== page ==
Collect the Shapes

Lesson by Aurélie Frégeau

Curriculum – Geometry and Spatial Sense

Grade 2

Describe, sort, classify and compare 2D by comparing their geometric properties.
Describe relative locations and paths of motion.

Context

Whole class instruction; students play in pairs at their desk or on the carpet; educator working with at least two children at a table or on the carpet.

Materials

  • 2 tokens
  • “Collect the Shapes” grid (Appendix A)
  • 2D cut-out shapes (Appendix A) or 3D blocks
  • Shape Cards (Appendix B)
  • Attributes Cards (Appendix C)
  • Blank sheet of paper

For appendices, download the lesson plan here.

Summary

In this collaborative game, children have to collect all 2D shapes on a grid by giving directional instructions and answering questions on the shapes’ attributes. First, children randomly place 2D shapes on the game board (i.e., the grid) and put their token on a corner of the grid. Students then take turns in selecting a Shape Card and give horizontal and vertical instruction to their partner. Prior to collecting the shape, the partner must pick up an Attribute Card and answer the question on that shape’s attribute. Once all of the shapes have been collected, students open-endedly compare and sort their shapes on a blank piece of paper.

Instructions

  1. Introduce the game to the whole class by showing children the grid, shapes, Shape Cards and Attribute Cards. Have children talk about the shapes and their attributes, as well as location and movement. Ensure that students understand that the objective of the game is to collect all of the shapes by giving directional instructions and answering questions on the shapes’ attributes.
  2. Model how the game is played with the whole class. Choose a child to be your playing partner and begin by placing your tokens on a corner of the grid.
  3. Choose a Shape Card from the deck and give the student horizontal and vertical directions to the box on which that shape is found (e.g., move your token 3 boxes to the left and 2 boxes down).
  4. The student picks an Attribute Card and must answer the question correctly prior to collecting the shape (e.g., How many sides does this shape have?). With the help of the class, the student answers the question allowing him or her to collect that shape (e.g., An octagon has 8 sides). Note that when students play in pairs they are allowed to discuss the question together if one student is unable to give an answer.
  5. For your turn, move your token incorrectly, allowing the class to direct you to the proper box. Choose an Attribute Card and purposely give the wrong answer to spark a class discussion.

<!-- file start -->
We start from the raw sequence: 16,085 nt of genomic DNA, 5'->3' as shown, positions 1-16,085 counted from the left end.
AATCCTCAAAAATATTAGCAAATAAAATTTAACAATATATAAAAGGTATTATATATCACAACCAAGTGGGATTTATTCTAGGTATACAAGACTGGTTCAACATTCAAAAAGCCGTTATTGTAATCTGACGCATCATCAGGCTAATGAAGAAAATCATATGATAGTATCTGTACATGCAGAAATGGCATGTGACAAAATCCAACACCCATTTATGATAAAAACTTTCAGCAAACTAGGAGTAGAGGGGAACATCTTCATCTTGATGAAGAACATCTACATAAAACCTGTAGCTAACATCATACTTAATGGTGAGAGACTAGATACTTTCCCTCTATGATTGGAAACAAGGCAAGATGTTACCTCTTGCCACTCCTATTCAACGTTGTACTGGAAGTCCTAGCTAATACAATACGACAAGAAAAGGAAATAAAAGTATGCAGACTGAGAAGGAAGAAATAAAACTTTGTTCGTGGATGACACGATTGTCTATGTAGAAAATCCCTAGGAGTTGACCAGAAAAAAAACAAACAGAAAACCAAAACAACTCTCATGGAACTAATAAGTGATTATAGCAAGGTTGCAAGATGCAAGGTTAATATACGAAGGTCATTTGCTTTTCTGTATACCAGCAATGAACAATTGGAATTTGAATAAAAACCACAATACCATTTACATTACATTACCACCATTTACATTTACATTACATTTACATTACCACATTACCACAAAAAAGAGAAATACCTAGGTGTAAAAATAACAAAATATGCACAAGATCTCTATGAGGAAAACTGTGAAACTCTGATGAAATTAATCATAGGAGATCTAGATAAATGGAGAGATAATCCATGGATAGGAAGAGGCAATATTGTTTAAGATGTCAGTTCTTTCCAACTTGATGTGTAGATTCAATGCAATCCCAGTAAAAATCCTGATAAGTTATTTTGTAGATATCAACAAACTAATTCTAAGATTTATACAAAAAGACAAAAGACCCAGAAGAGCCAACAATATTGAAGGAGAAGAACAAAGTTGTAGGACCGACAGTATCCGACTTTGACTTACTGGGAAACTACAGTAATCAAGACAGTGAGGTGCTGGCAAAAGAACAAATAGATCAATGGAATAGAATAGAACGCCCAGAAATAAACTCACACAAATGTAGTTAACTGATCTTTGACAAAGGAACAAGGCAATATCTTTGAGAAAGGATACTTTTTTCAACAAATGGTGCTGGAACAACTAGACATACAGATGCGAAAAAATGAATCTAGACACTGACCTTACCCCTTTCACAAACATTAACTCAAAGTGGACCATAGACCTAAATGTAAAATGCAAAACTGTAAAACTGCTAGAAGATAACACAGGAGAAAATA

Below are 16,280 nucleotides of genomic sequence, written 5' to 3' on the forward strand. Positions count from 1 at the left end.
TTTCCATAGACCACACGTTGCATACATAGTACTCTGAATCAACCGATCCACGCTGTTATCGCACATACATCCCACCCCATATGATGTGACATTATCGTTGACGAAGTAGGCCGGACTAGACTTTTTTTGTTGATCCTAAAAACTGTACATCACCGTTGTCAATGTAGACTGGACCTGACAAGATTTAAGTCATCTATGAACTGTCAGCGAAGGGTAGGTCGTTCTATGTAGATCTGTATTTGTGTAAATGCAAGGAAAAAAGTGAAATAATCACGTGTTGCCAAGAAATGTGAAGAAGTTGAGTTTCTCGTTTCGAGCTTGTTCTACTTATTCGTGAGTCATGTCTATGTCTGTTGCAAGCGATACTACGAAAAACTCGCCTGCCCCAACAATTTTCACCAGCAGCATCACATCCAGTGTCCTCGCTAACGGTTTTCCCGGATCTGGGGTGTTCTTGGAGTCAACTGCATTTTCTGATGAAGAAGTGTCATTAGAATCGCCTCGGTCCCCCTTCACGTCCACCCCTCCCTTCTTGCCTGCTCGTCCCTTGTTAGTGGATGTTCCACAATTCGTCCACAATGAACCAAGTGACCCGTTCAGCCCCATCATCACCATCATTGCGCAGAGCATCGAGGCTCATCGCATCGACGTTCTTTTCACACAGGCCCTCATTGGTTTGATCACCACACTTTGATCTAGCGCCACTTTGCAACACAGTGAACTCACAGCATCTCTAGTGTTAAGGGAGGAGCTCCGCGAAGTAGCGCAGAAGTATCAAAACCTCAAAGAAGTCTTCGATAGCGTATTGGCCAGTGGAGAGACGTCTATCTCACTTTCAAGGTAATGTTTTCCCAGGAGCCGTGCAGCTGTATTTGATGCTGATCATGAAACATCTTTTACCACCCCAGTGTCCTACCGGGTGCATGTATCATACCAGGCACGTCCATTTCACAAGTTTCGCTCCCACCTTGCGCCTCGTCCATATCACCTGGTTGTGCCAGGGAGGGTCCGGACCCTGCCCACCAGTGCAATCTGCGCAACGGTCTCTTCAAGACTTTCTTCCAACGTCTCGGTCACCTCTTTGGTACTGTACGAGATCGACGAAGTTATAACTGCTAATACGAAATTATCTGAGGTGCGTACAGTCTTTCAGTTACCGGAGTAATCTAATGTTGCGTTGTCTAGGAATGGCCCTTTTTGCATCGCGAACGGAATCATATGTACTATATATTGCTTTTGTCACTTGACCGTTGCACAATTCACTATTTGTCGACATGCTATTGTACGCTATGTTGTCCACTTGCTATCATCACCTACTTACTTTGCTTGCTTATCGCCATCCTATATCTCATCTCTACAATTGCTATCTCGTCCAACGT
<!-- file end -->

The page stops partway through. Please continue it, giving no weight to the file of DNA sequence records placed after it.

6. Continue taking turns, playing until all the shapes have been collected.
  7. With the class, sort shapes according to their geometric attributes (e.g., number of sides, number of vertices, polygons)
  8. Provide each pair of children with 2 tokens, a grid, shapes, Shape Cards, Attribute Cards and a blank sheet of paper. Tell children to sit side-by-side, facing the grid. If they need to count the number of boxes prior to giving directions, students can have their partner cover their eyes.
  9. Allow students to play the game and sort their collected shapes on a blank sheet of paper. Students can choose to sort their shape in whichever way they choose, as long as they can explain their rationale.

Questions to Extend Student’s Thinking

  • After they pick an Attribute card, ask: What is the difference between a side and a vertex? Do you notice any relationship between the number of sides and the number of vertices? Why do you think there is always the same number of sides and vertices? What is a polygon? Are there any lines of symmetry for this shape? If so, how many? How did you sort all of your shapes?
  • What were the directional instructions you gave? How many different ways can you give directions? Help students figure out that to be concise, there can only be two ways (i.e., horizontal then vertical or vice versa).

Look Fors

  • Do children use spatial language to give directions? (Note that using spatial language improves students’ spatial skills.) Can children follow directional instructions? Do children need to count boxes prior to giving instructions or can they subitize? To assess children’s knowledge and understanding on location and paths of motion, use observations and anecdotal notes.
  • Do children identify and name the various geometric shapes? Can children identify attributes of shapes? Do children know the difference between sides and vertices? Can children appropriately sort the shapes? How did they choose to sort their shapes? To assess children’s knowledge and understanding on 2D and 3D shapes use observation and anecdotal notes. Additionally, collect the sheet where they sorted all of their shapes.

Extensions

  • Play this game using 3D shapes and change the Attribute Cards accordingly (e.g., number and shapes of face.
  • Add different Attribute Cards based on Curriculum Expectations (e.g., angles, lines of symmetry)
  • To expand on students’ spatial language, start using diagonal directions or instructions in relation to other shapes (e.g., move your piece 2 boxes to the left of the triangle)
  • For Grade 4, start using an alpha-numeric grid (e.g., move your token to F6) and for Grade 5, use cardinal points.